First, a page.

2013-2016” put forward by Minister of Education, Culture and Science, Dutch
government had taken a milestone regarding the issue of transgender identity in
2013. According to Human Rights Watch, Dutch government has lifted the surgery
requirement to alter official gender for the transgender (Human Rights Watch,
2013). Different from its previous form in article 28 of the 1985 Netherlands
law, the revised one allows transgender people to change their gender section
in official papers according to their preference (Human Rights Watch, 2013).
Under the new law, the Human Rights Watch (2013) proposed, transgender now are
enabled to change their registered gender without hormonal and surgical
intervention, including the sterilization. This act of Dutch government was
motivated by its endorsed claims to protect transgender rights of “personal
autonomy and physical integrity”, as well as pressure from the Humans Right
Watch (Human Rights Watch, 2013). Dittrich (2013), an assistant director at a
program advocating LGBT rights praised the revision of article 28 by saying
that it helps the transgender people, without being bound to scathing medical
requirements (Human Rights Watch, 2013).

Despite the scarcity of loud protest or discrimination
against LGBT community in Japan, the lack of any specific legislation
protecting the rights, the invisibility, as well as massive irrelevant
assumptions of the community shaped the current inferior position of LGBT
(Human Rights Watch, 2016). Japan has no legal laws condemning discrimination
against lesbian, gay, bisexual or transgender (LGBT) in its history, nor any
legislation recognizing same-sex marriage (Doi, 2017). Human Rights Watch
organization (2016) stated in its 85-page report “The Nail That Sticks Out Gets
Hammered Down” that Japanese students suffered severely from discrimination
against their sexual orientation. However, as the article showed, recently more
attention and discussion surrounding this issue emerged, and positively some
municipalities have stepped forward and declared recognition of same-sex
marriage in 2015. From 2012, some remarkable shifts in national policies, with
proposal bills ranging from non-discrimination to only sympathizing with the
community, as the article later pointed out. Nonetheless, if the new
legislation is successfully enacted, it would be the first legal law concerning
LGBT rights in Japan (Human Rights Watch, 2017). Additionally, regarding
educational issue, Japan has finally taken actions to tackle school bullying
against gender identity and sexual preference (Human Rights Watch, 2017). In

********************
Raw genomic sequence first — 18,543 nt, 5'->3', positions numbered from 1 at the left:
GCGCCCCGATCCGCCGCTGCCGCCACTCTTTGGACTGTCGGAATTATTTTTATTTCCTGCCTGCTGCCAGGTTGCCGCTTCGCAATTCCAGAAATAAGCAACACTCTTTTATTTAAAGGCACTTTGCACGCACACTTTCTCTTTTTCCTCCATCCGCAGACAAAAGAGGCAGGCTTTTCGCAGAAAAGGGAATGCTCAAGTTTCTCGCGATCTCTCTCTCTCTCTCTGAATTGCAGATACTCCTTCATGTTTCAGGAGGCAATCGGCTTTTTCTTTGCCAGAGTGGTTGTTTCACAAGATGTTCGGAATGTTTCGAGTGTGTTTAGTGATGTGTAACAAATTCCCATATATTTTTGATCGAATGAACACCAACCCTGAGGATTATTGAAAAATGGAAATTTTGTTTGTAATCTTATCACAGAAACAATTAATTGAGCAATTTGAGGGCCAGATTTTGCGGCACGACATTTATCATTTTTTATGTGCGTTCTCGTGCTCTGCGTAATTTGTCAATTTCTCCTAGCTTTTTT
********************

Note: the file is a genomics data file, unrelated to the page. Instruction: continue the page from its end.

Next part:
particular, Japanese Ministry of Education, Culture, Sports, Science and
Technology had sent out instructions directing teachers to handle transgender
students in 2015, and one year later they published the “Guidebook for Teachers
Regarding Careful Response to Students related to Gender Identity Disorder as
well as Sexual Orientation and Gender Identity” (Human Rights Watch, 2017). The
issue aimed to cultivate understanding and prevent discrimination, define the
confusing terms in Japanese society, and suggest the inclusion of sexual
orientation and gender identity into official Japanese curriculum (Human Rights
Watch, 2017). Despite recent advancement from the past, Japan still faces
pressure and criticism from other countries for persisting the article 111
legitimized in 2003. According to the article no.111 of “Act on Special
Cases in handling Gender Status for Persons with Gender Identity Disorder”
(GID) in July, 2003, the term “person with gender identity disorder” refers a
person “whose biological gender is evident,…who holds a persistent conviction
under which they psychologically identify themselves as being of the opposite
gender” (“Act on Special Cases in Handling Gender Status for Persons with Gender
Identity Disorder”, 2003). To be perceived as person with gender identity
disorder, according to the article, they have to receive diagnosis from more
than two knowledgeable and skilled physicians. The rulings of changes in
recognition of gender status requires complex procedures. A court will make a
change in recognition of the gender status of a person if and only if they
sufficiently satisfy the following requests: 1, is over 20 years old; 2, is not
married; 3, currently had no child; 4, has no reproductive glands or their
glands have been unable to function; 4, has body parts that resembles the
genital organs of the opposite sex; and 4, that person has medical certificate
approved by Ordinance of the Ministry of Health, Labor and Welfare in their